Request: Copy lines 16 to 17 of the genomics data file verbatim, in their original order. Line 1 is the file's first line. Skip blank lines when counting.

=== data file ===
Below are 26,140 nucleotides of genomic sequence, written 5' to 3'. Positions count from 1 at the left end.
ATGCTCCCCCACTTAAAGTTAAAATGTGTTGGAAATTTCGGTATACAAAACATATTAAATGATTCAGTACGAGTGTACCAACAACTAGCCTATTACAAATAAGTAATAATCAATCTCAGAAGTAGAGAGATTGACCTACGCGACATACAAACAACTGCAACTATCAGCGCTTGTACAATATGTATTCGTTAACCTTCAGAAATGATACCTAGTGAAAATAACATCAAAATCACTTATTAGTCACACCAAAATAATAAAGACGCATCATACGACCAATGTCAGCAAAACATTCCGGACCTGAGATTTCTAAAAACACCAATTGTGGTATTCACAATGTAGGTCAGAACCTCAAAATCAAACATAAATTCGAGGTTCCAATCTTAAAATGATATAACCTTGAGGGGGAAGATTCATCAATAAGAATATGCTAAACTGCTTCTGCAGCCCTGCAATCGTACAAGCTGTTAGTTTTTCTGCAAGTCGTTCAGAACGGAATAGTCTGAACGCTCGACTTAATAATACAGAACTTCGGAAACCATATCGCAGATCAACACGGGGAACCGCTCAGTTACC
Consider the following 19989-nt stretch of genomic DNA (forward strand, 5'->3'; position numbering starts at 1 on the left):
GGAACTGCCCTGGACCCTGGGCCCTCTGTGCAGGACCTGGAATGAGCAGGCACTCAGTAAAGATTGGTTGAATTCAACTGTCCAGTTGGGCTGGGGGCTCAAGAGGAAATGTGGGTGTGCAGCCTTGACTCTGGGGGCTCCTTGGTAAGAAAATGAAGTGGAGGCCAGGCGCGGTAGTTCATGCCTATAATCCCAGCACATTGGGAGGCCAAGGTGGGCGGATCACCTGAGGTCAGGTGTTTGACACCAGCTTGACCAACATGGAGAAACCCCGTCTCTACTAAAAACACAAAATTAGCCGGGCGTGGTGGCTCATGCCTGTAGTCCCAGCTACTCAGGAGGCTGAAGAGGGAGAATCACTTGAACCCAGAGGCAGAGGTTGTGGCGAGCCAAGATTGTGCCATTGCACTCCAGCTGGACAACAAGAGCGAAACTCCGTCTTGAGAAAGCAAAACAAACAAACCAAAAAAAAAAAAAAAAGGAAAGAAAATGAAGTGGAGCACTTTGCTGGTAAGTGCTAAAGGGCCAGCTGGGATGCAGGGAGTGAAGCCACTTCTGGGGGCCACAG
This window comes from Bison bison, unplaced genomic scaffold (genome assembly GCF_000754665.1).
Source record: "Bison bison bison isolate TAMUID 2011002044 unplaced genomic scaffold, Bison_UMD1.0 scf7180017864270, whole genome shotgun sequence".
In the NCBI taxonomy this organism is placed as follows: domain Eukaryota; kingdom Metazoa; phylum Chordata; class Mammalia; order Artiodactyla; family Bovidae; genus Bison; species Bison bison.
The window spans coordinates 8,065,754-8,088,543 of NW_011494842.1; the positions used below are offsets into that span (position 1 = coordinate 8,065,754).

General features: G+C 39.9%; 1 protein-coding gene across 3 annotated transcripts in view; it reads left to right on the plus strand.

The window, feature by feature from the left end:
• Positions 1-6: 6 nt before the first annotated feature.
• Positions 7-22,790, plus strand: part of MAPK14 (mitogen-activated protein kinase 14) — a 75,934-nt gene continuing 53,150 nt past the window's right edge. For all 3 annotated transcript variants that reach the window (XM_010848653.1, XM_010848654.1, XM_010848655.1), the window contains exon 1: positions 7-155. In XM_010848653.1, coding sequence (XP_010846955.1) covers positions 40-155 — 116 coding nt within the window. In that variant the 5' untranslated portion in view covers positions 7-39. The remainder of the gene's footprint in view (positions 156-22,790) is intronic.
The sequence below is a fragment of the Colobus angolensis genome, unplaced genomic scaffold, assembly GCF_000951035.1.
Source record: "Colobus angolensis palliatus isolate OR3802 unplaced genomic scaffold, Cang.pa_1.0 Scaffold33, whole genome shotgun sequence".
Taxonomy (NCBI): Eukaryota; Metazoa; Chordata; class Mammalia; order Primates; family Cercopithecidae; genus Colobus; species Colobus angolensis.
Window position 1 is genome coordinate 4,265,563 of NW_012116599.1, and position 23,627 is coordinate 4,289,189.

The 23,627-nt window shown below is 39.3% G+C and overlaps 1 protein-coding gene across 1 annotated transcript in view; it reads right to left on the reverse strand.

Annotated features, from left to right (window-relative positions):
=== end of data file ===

Window position 1 is genome coordinate 4,265,563 of NW_012116599.1, and position 23,627 is coordinate 4,289,189.

The 23,627-nt window shown below is 39.3% G+C and overlaps 1 protein-coding gene across 1 annotated transcript in view; it reads right to left on the reverse strand.